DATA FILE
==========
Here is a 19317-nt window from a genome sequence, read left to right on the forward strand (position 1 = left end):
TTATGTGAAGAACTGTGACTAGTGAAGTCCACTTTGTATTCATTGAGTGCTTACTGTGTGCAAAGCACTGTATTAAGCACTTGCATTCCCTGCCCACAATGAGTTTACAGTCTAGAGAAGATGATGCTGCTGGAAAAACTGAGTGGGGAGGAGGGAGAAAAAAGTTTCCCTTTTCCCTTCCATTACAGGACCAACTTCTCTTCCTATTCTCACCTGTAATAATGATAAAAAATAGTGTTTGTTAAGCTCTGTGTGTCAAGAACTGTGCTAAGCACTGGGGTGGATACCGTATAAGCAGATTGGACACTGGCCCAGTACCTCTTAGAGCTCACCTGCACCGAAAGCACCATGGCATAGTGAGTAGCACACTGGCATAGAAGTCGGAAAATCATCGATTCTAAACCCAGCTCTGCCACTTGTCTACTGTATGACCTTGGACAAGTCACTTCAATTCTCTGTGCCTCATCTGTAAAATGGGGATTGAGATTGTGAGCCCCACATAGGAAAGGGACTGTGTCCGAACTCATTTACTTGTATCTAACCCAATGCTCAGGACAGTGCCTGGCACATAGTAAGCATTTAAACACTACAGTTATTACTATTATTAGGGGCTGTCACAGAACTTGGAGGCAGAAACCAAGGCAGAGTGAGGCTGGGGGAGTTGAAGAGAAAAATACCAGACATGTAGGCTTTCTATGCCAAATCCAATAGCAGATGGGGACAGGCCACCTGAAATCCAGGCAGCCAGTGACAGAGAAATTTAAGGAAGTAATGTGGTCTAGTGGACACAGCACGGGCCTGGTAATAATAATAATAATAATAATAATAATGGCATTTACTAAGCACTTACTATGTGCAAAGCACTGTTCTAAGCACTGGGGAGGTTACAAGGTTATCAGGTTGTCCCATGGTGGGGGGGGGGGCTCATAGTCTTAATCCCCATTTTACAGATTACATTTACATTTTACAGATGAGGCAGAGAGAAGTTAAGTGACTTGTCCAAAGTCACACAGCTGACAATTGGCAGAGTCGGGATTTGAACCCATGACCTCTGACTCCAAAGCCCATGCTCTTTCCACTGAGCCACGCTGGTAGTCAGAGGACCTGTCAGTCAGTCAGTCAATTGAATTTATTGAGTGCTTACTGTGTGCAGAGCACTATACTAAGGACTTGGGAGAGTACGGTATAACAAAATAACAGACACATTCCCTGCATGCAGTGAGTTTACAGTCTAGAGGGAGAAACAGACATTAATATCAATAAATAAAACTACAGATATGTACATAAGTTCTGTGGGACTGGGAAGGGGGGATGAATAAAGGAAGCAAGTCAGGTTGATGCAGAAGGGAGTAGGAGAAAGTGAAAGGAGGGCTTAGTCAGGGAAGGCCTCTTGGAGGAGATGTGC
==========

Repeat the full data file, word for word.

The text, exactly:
Here is a 19317-nt window from a genome sequence, read left to right on the forward strand (position 1 = left end):
TTATGTGAAGAACTGTGACTAGTGAAGTCCACTTTGTATTCATTGAGTGCTTACTGTGTGCAAAGCACTGTATTAAGCACTTGCATTCCCTGCCCACAATGAGTTTACAGTCTAGAGAAGATGATGCTGCTGGAAAAACTGAGTGGGGAGGAGGGAGAAAAAAGTTTCCCTTTTCCCTTCCATTACAGGACCAACTTCTCTTCCTATTCTCACCTGTAATAATGATAAAAAATAGTGTTTGTTAAGCTCTGTGTGTCAAGAACTGTGCTAAGCACTGGGGTGGATACCGTATAAGCAGATTGGACACTGGCCCAGTACCTCTTAGAGCTCACCTGCACCGAAAGCACCATGGCATAGTGAGTAGCACACTGGCATAGAAGTCGGAAAATCATCGATTCTAAACCCAGCTCTGCCACTTGTCTACTGTATGACCTTGGACAAGTCACTTCAATTCTCTGTGCCTCATCTGTAAAATGGGGATTGAGATTGTGAGCCCCACATAGGAAAGGGACTGTGTCCGAACTCATTTACTTGTATCTAACCCAATGCTCAGGACAGTGCCTGGCACATAGTAAGCATTTAAACACTACAGTTATTACTATTATTAGGGGCTGTCACAGAACTTGGAGGCAGAAACCAAGGCAGAGTGAGGCTGGGGGAGTTGAAGAGAAAAATACCAGACATGTAGGCTTTCTATGCCAAATCCAATAGCAGATGGGGACAGGCCACCTGAAATCCAGGCAGCCAGTGACAGAGAAATTTAAGGAAGTAATGTGGTCTAGTGGACACAGCACGGGCCTGGTAATAATAATAATAATAATAATAATAATGGCATTTACTAAGCACTTACTATGTGCAAAGCACTGTTCTAAGCACTGGGGAGGTTACAAGGTTATCAGGTTGTCCCATGGTGGGGGGGGGGGCTCATAGTCTTAATCCCCATTTTACAGATTACATTTACATTTTACAGATGAGGCAGAGAGAAGTTAAGTGACTTGTCCAAAGTCACACAGCTGACAATTGGCAGAGTCGGGATTTGAACCCATGACCTCTGACTCCAAAGCCCATGCTCTTTCCACTGAGCCACGCTGGTAGTCAGAGGACCTGTCAGTCAGTCAGTCAATTGAATTTATTGAGTGCTTACTGTGTGCAGAGCACTATACTAAGGACTTGGGAGAGTACGGTATAACAAAATAACAGACACATTCCCTGCATGCAGTGAGTTTACAGTCTAGAGGGAGAAACAGACATTAATATCAATAAATAAAACTACAGATATGTACATAAGTTCTGTGGGACTGGGAAGGGGGGATGAATAAAGGAAGCAAGTCAGGTTGATGCAGAAGGGAGTAGGAGAAAGTGAAAGGAGGGCTTAGTCAGGGAAGGCCTCTTGGAGGAGATGTGC